Diabetes complications can affect your choice of physical activities, making some safer for you than others. For example, if you have retinopathy (diabetic eye disease) you may want to avoid activities that dramatically elevate blood pressure (such as power weight lifting), involve pounding or jarring (such as jogging or boxing), bring the head level with or lower than the heart, or are very strenuous, because of their potential to cause retinal detachment or a vitreous hemorrhage (in which blood leaks from vessels in the retina, blocking vision). Those with neuropathy (diabetic nerve disease) may have lost the protective sensation in their feet. They should limit weight-bearing exercise such as step aerobics or prolonged walking or jogging because repetitive exercise on insensitive feet can lead to ulcers and fractures. However, most exercises can be enjoyed by most individuals with diabetes. Low-impact activities such as swimming, chair exercises, or stationary cycling are good alternatives for those with complications.
When you consider an exercise program, don’t feel as though you’ll be required to run a marathon to improve your health and diabetes control. The Surgeon General’s Report on Physical Activity and Health (1996) states that significant health benefits can be obtained by including a moderate amount of physical activity (such as 30 minutes of brisk walking or raking leaves, 15 minutes of running, or 45 minutes of playing volleyball) on most if not all days of the week. A moderate amount of physical activity is equivalent to physical activity that uses approximately 150 calories of energy per day, or 1,000 calories per week. Greater health benefits can be achieved by increasing the amount (duration, frequency, or intensity) of physical activity.
If you’re not able to set aside at least 30 minutes at a time for physical activity, you’ll be happy to know that research has shown that cardiorespiratory fitness gains are similar when physical activity occurs in several short sessions (10 minutes at a time, for example) as when the same total amount and intensity of activity occurs in one longer session (30 minutes all at once). Think in terms of accumulating physical activity over the course of the day. Walking, gardening, and washing windows are as important to your fitness efforts as a formal exercise class. (For more about walking, see “Step It Up!”)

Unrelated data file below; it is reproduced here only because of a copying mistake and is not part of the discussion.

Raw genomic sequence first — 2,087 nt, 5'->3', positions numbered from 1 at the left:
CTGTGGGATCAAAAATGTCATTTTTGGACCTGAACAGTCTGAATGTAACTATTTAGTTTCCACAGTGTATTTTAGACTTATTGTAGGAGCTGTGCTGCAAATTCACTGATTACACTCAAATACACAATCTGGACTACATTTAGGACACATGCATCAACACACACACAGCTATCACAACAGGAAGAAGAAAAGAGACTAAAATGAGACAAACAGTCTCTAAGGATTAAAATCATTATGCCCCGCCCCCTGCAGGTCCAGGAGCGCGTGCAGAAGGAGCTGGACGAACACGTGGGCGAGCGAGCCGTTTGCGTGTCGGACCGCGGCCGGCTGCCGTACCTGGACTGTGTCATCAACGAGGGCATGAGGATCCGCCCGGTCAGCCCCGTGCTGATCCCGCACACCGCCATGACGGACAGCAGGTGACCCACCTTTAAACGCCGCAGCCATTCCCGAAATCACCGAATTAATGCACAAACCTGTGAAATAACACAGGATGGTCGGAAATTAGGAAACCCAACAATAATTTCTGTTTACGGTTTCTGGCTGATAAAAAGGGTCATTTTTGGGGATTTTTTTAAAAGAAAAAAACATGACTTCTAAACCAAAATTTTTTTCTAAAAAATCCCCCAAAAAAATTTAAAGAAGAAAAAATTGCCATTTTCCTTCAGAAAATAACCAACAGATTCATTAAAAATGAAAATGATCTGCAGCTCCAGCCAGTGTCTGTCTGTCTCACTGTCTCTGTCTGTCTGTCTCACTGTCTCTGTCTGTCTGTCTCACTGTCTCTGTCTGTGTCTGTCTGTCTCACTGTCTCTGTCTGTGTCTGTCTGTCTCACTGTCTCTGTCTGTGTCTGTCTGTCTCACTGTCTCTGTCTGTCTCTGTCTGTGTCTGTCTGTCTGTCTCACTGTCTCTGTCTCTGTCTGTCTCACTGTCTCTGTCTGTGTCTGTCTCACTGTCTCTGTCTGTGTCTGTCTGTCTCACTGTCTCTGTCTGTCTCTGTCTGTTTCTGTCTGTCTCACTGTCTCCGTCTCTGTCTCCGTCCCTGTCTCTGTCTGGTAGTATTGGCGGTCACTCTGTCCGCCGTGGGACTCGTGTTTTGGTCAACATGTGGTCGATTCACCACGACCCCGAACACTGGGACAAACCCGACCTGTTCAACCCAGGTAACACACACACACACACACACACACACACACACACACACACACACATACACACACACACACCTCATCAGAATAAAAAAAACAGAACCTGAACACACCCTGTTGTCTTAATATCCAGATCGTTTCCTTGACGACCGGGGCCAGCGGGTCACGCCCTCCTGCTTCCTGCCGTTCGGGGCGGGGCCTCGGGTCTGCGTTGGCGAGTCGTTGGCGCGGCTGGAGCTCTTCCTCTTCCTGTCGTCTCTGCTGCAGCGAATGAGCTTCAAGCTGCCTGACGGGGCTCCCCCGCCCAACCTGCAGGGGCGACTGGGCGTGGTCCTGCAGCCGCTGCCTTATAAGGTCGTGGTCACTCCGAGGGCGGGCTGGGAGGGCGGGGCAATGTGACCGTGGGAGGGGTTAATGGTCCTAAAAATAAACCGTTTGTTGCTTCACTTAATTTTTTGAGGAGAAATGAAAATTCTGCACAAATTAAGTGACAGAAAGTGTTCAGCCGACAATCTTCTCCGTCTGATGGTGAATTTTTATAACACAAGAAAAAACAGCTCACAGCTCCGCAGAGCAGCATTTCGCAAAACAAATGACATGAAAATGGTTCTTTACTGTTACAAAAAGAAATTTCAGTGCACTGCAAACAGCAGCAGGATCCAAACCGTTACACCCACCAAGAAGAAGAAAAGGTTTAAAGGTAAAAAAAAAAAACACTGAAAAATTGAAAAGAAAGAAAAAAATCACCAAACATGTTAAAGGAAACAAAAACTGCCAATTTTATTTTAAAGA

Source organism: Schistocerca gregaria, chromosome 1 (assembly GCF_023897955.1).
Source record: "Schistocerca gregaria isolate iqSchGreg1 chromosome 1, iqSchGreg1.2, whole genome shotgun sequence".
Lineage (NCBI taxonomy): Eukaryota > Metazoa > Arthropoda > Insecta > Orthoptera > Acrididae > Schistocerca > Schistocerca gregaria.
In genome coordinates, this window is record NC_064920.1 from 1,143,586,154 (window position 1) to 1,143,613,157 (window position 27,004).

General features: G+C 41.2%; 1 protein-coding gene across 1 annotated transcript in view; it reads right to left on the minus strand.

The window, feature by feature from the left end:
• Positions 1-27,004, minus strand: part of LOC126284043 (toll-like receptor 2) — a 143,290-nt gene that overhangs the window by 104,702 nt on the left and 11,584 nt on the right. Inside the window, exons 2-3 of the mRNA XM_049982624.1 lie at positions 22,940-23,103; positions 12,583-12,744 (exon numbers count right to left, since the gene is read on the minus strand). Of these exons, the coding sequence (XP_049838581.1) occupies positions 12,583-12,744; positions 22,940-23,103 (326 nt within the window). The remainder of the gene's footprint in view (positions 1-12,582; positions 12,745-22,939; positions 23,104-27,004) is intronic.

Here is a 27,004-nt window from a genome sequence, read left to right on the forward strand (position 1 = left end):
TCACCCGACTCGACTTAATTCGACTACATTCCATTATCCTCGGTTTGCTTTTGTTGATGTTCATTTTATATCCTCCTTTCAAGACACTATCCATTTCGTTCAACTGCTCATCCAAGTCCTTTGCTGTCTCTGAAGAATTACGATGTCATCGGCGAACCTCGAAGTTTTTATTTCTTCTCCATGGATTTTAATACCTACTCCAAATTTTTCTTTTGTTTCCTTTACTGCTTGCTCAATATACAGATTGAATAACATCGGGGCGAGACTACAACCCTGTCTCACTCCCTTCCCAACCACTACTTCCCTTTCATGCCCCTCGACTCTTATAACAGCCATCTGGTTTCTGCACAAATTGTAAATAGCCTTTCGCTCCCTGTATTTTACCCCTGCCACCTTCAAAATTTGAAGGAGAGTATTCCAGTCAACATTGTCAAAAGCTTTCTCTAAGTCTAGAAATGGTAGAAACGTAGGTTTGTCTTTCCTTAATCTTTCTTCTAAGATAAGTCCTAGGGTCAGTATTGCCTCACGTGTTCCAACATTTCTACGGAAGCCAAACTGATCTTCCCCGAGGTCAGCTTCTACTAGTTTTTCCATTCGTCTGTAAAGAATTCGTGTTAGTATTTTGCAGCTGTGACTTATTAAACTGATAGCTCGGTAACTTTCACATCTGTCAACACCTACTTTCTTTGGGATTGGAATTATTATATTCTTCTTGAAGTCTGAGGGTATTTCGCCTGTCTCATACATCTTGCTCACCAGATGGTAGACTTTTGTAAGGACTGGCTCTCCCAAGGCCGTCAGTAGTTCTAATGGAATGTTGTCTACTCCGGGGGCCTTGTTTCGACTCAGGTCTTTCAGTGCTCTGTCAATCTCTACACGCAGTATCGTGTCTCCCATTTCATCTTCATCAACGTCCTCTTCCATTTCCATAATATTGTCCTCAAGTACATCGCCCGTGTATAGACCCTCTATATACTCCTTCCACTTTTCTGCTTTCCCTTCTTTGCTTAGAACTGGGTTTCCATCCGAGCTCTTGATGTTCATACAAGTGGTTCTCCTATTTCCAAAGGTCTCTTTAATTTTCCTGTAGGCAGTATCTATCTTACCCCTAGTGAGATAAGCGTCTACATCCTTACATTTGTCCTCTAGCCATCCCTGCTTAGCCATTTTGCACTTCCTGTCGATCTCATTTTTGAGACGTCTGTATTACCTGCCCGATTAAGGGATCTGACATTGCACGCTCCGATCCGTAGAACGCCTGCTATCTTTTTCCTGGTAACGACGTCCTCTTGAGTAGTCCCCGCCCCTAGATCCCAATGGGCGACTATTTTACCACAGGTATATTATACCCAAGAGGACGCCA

If you do choose to start a structured exercise program, plan to include proper warm-up and cool-down periods. A warm-up should consist of 5–10 minutes of aerobic activity, such as walking or cycling, at a low intensity, which gets your body ready for the more intense activity to follow. Gently stretch your muscles for another 5–10 minutes, then begin your chosen activity. Afterward, do a cool-down session that lasts 5–10 minutes and is similar in structure to your warm-up. Your goal is to return your heart rate to preexercise levels.
The benefits of physical activity are immense, but you also should give consideration to staying safe while exercising with diabetes. Obtaining medical clearance if needed, and developing an appropriate exercise plan are important steps to safe fitness. In addition, consider the following issues:
Foot care. Properly fitted shoes are essential if you are participating in aerobic physical activity. The ADA recommends using shoes with cushioned midsoles (gel or air) as well as polyester or blend (cotton–polyester) socks to prevent blisters and keep the feet dry. Monitor your feet closely for blisters and other potential damage both before and after physical activity, particularly if you have neuropathy in your feet.